Last post on Nov 03, 2010 at 11:15 AM
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Oct 28, 2010 (12:01 pm)
My buddy came across this a week or so ago when we were discussing his old lemon Sierras.
Like a Rust
Yup, same thing was already happening on the bumpers of his 04 and 06 Sierras that he had before he got his Tundra. Harsh New Enlgand winters...
#200 of 218 Re: Rust? [anythngbutgm]
Oct 28, 2010 (12:31 pm)
Sorry, but your handle suggests that you're hardly an unbiased source of information. Do you have any impartial comparisons on rusting for GM and Toyota trucks to support your inference that GMs rust more than Toyotas?
#201 of 218 Re: Rust? [anythngbutgm]
Oct 28, 2010 (1:20 pm)
Well, here's a happy GM truck story. I let a buddy borrow my '85 Silverado, and today he said it was shifting funny. I drove it, and sure enough, it was holding the gears too long. It wouldn't shift into 2nd until around 35-40, and wouldn't go into 3rd until around 55.
My first thought was crap, another unexpected expense I don't need. But then I remembered my '67 Catalina did the same thing, just with a harsher lurch, and 3rd not engaging until almost 70. That just turned out to be a vacuum leak. So, I was hoping it would be the same thing with my truck. However, I couldn't find the problem on the Catalina, and had needed to pay the mechanic to do it, and I was worried the same thing would happen with the truck. But I decided to take a chance and look under it, and see if I saw anything. And sure enough, there was this long black hose dangling down, almost as if to taunt me. I saw a metal tube that looked like where it would fit, shoved it in place, test drove it, and voila!
So, the old rustbucket has had a stay of execution. Although honestly, even if it needed a transmission rebuild, I'd probably do it. The local shop said with a transmission that simple, they could do it for around $650.
Oh, on the subject of rusty GM trucks, I have to say my uncle's '97 Silverado ain't holding up so hot. Now, my '85 looks worse, because the rust is visible on the body parts. But last fall, he got his truck stuck in my back field when he drove back there to dump some leftover deer parts (don't ask, long story. ), and I had to pull him out with my '85. I remember when I hooked the chain underneath his truck, being shocked at how rusty it was. Everything seemed covered in scale, and it seemed to be getting pretty thick, to the point I could foresee bolts being hard to get out, welds that probably weren't long for this worlds, etc.
In contrast, my '85 still looks pretty good underneath. And the odd thing is, my '85 has spent a lot of time parked on the grass and such, which can't be good for them. His '97 has spent most of its life on asphalt, or gravel at least.
This is in Maryland though, where our winters aren't all that brutal (although '09-10 wasn't exactly a picnic). I'm sure in New England, both the '85 and '97 would be ancient history.
#202 of 218 Re: Update [lemko]
Oct 28, 2010 (1:58 pm)
Rust isn't this issue it once was
tell that to the thousands of Toyota Tundra and Tacoma owners whose
frames are rusting away to the point of being unsafe to drive
#203 of 218 Re: Rust? [hpmctorque]
Oct 28, 2010 (2:05 pm)
"...inference that GMs rust more than Toyotas?..."
The worst rust bucket I ever owned was my 1986 Toyota PU. Rotted out in 3-4 years. At 12 years old you could put your foot through the bed by stepping on it.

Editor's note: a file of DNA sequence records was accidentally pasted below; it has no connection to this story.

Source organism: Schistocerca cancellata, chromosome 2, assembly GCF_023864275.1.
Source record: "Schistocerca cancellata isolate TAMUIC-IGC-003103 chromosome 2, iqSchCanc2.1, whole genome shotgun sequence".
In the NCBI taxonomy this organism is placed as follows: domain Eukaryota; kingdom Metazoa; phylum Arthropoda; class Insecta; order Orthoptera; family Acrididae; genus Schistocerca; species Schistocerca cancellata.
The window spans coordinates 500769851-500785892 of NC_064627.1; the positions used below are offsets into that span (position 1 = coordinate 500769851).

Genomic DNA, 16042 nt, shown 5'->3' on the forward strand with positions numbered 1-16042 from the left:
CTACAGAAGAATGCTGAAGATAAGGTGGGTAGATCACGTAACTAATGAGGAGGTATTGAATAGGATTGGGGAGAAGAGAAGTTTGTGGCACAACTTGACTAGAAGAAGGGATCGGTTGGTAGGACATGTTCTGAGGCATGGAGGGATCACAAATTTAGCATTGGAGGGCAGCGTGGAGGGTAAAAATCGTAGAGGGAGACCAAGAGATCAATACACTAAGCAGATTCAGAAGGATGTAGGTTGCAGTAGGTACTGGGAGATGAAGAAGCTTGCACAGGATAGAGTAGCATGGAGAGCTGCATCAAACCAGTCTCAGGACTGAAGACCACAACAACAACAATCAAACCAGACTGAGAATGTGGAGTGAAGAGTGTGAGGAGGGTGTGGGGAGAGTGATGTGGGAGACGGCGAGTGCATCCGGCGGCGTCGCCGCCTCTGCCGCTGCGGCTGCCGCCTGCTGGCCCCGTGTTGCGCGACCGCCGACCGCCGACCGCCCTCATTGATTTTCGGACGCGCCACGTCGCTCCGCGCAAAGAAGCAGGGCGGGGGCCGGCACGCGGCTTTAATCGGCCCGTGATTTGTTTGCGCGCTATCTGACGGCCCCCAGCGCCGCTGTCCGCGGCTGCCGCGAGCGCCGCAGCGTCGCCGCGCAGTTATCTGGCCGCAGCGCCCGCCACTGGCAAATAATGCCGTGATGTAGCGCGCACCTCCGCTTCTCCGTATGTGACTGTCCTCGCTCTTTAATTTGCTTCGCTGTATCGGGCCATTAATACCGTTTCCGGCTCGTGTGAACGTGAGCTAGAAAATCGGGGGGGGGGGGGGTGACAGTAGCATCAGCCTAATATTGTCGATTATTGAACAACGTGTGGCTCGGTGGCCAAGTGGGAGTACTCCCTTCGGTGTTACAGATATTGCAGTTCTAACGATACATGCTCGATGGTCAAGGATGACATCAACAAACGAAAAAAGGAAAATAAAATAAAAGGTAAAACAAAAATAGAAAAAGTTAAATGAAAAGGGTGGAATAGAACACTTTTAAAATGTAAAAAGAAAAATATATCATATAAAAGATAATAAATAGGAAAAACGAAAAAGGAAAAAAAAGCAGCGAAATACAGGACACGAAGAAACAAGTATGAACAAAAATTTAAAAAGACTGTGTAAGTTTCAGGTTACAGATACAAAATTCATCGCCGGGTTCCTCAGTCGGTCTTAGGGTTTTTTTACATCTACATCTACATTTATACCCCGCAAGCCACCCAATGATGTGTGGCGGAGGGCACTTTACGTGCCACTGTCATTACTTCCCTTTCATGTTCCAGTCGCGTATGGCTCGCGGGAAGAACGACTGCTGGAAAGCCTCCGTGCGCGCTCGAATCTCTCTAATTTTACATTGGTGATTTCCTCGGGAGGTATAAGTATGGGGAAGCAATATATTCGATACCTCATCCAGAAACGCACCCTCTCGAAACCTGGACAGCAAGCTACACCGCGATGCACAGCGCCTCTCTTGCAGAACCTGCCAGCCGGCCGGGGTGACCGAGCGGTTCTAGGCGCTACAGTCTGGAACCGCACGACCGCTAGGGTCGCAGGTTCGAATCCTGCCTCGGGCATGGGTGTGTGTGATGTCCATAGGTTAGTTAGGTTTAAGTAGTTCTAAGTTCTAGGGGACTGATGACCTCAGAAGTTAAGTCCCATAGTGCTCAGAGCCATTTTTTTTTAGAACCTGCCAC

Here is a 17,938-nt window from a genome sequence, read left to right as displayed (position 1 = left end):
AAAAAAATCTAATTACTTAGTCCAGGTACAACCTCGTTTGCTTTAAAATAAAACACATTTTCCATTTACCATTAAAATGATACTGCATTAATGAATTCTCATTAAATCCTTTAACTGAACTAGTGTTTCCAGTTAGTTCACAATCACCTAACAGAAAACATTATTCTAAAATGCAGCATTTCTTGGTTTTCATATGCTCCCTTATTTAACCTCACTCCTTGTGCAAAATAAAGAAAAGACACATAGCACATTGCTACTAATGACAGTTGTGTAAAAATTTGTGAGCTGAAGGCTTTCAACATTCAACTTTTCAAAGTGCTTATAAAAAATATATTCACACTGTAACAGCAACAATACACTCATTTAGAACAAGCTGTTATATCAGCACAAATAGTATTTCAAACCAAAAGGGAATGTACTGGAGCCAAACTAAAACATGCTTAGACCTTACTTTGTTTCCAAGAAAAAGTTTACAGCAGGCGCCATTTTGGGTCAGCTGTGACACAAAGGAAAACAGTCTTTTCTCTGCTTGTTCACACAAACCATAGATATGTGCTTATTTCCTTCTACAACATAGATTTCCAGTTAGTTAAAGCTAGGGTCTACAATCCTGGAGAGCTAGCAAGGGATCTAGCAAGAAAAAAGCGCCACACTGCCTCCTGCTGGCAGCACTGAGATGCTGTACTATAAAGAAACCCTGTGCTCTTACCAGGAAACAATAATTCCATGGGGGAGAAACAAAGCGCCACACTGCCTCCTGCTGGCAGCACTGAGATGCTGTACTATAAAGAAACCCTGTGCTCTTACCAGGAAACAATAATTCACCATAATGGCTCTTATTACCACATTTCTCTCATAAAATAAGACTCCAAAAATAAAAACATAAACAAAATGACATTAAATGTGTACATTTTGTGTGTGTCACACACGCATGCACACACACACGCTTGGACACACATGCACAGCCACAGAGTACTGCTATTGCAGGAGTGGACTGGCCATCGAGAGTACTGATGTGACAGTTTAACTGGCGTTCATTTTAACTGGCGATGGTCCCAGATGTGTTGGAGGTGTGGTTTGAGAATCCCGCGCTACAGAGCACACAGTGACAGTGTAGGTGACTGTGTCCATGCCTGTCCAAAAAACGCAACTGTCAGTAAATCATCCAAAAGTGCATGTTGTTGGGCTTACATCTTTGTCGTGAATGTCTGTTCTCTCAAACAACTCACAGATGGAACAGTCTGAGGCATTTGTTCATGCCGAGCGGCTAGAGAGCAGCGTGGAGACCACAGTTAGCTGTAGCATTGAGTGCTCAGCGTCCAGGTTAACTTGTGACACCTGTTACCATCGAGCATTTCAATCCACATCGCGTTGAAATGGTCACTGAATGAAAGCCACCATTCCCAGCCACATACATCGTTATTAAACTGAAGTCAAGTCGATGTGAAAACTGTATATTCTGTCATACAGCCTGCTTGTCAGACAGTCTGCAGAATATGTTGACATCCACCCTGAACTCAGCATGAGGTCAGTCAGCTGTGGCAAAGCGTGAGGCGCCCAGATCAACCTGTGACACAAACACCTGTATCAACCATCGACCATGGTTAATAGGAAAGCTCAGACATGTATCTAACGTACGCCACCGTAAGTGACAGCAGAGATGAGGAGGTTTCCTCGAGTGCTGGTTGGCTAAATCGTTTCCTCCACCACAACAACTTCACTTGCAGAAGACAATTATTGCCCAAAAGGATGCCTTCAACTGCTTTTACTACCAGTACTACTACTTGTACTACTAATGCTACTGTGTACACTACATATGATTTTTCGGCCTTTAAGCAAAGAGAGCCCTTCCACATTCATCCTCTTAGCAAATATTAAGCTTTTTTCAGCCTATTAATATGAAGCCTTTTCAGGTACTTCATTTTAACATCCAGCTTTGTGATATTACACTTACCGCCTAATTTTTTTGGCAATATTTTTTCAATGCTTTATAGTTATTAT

Speaking of GM, I just bought a 93 Caddy Deville with almost NO rust. To go almost 18 years in upstate NY where they pave the streets with salt in winter the car must have sat in the garage a lot.
In my experience cars of the 60s and 70s rusted out after 7-8 years. Cars of the 90s lasted 12-15. Brand new cars might go 15+
So much depends on where in the country they are driven. Down south I see 30-40 year old cars that look showroom new. I guess in the south you replace the paint and in the north you replace the sheet metal.
#204 of 218 Re: Rust? [andre1969]
Oct 28, 2010 (2:13 pm)
"...in New England, both the '85 and '97 would be ancient history..."
My '85 Ford F-150 went to the graveyard last year because it was so rusty that the weight of more than one passenger would cause the cab to flex and the doors wouldn't close. At that point I was only driving it 5 miles a week to the farmer's market but it seemed to be a good time to bury it.
#205 of 218 Re: Rust? [anythngbutgm]
Oct 28, 2010 (2:15 pm)
Those pictures are awful.
I just took a look on cars.com for used Chevy pick-ups and I didn't see one
with a rust spot. These included some for around $2000-$3000 with high miles
and 10 or more years old. I never see any old trucks around here (NY) with
that much rust.
I have a 2006 Silverado with not even a hint of rust, including the frame.
I suspect those trucks are used often at boat ramps where they submerge
the rear end in salt water.
#206 of 218 farmers neck of the woods
Oct 28, 2010 (4:49 pm)
I have family in the region of NY, so am there a lot. If you ever need a couple thousand totally rotted out 80s-90s vintage GMs and japanese models, head up there.
all the salt, lots of people parking outside (and probably too poor or cheap to wash them!) = rust.
and it is shocking to see how severe, as in missing outer panels, some of these cars are. Hard to believe some of them are safe, since that is just the parts you can see. 1 big bump and easy to imagine rotted out suspensions mounting points just collapsing.
#208 of 218 Re: farmers neck of the woods [stickguy]
Oct 29, 2010 (9:07 am)
"...Hard to believe some of them are safe..."
In the north, rust is the biggest killer of cars. All the cars I have sent to the junk yard died from rust rather than mechanical failure (except for the ones my kids drove off cliffs or ran with out any oil). People in NY expect to be able to do 70 in a snowstorm so the state uses WAY too much salt.